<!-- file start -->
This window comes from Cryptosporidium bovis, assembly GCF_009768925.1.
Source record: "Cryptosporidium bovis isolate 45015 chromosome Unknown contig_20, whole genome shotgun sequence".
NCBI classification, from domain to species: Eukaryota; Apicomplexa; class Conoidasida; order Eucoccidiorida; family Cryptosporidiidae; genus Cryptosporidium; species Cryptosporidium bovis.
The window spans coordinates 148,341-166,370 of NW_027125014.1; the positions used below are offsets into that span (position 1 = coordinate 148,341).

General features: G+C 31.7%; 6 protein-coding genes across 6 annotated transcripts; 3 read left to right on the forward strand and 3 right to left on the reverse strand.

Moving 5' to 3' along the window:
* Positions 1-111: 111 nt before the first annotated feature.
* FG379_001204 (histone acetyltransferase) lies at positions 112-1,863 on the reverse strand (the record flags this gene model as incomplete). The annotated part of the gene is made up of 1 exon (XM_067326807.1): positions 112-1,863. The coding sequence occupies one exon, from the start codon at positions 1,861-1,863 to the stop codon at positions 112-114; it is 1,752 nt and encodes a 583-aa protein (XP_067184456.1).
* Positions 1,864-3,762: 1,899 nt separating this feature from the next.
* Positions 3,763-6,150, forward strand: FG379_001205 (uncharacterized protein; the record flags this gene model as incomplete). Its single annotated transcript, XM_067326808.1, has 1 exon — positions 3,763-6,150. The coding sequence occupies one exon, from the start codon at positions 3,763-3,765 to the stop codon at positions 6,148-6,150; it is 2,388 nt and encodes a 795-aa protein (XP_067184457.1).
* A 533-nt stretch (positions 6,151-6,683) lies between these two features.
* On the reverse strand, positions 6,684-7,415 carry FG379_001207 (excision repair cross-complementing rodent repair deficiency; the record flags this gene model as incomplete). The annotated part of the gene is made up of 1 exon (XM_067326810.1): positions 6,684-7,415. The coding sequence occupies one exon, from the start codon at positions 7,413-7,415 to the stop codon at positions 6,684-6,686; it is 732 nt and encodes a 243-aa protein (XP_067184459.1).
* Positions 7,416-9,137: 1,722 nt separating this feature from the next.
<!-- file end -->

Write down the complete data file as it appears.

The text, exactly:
This window comes from Cryptosporidium bovis, assembly GCF_009768925.1.
Source record: "Cryptosporidium bovis isolate 45015 chromosome Unknown contig_20, whole genome shotgun sequence".
NCBI classification, from domain to species: Eukaryota; Apicomplexa; class Conoidasida; order Eucoccidiorida; family Cryptosporidiidae; genus Cryptosporidium; species Cryptosporidium bovis.
The window spans coordinates 148,341-166,370 of NW_027125014.1; the positions used below are offsets into that span (position 1 = coordinate 148,341).

General features: G+C 31.7%; 6 protein-coding genes across 6 annotated transcripts; 3 read left to right on the forward strand and 3 right to left on the reverse strand.

Moving 5' to 3' along the window:
* Positions 1-111: 111 nt before the first annotated feature.
* FG379_001204 (histone acetyltransferase) lies at positions 112-1,863 on the reverse strand (the record flags this gene model as incomplete). The annotated part of the gene is made up of 1 exon (XM_067326807.1): positions 112-1,863. The coding sequence occupies one exon, from the start codon at positions 1,861-1,863 to the stop codon at positions 112-114; it is 1,752 nt and encodes a 583-aa protein (XP_067184456.1).
* Positions 1,864-3,762: 1,899 nt separating this feature from the next.
* Positions 3,763-6,150, forward strand: FG379_001205 (uncharacterized protein; the record flags this gene model as incomplete). Its single annotated transcript, XM_067326808.1, has 1 exon — positions 3,763-6,150. The coding sequence occupies one exon, from the start codon at positions 3,763-3,765 to the stop codon at positions 6,148-6,150; it is 2,388 nt and encodes a 795-aa protein (XP_067184457.1).
* A 533-nt stretch (positions 6,151-6,683) lies between these two features.
* On the reverse strand, positions 6,684-7,415 carry FG379_001207 (excision repair cross-complementing rodent repair deficiency; the record flags this gene model as incomplete). The annotated part of the gene is made up of 1 exon (XM_067326810.1): positions 6,684-7,415. The coding sequence occupies one exon, from the start codon at positions 7,413-7,415 to the stop codon at positions 6,684-6,686; it is 732 nt and encodes a 243-aa protein (XP_067184459.1).
* Positions 7,416-9,137: 1,722 nt separating this feature from the next.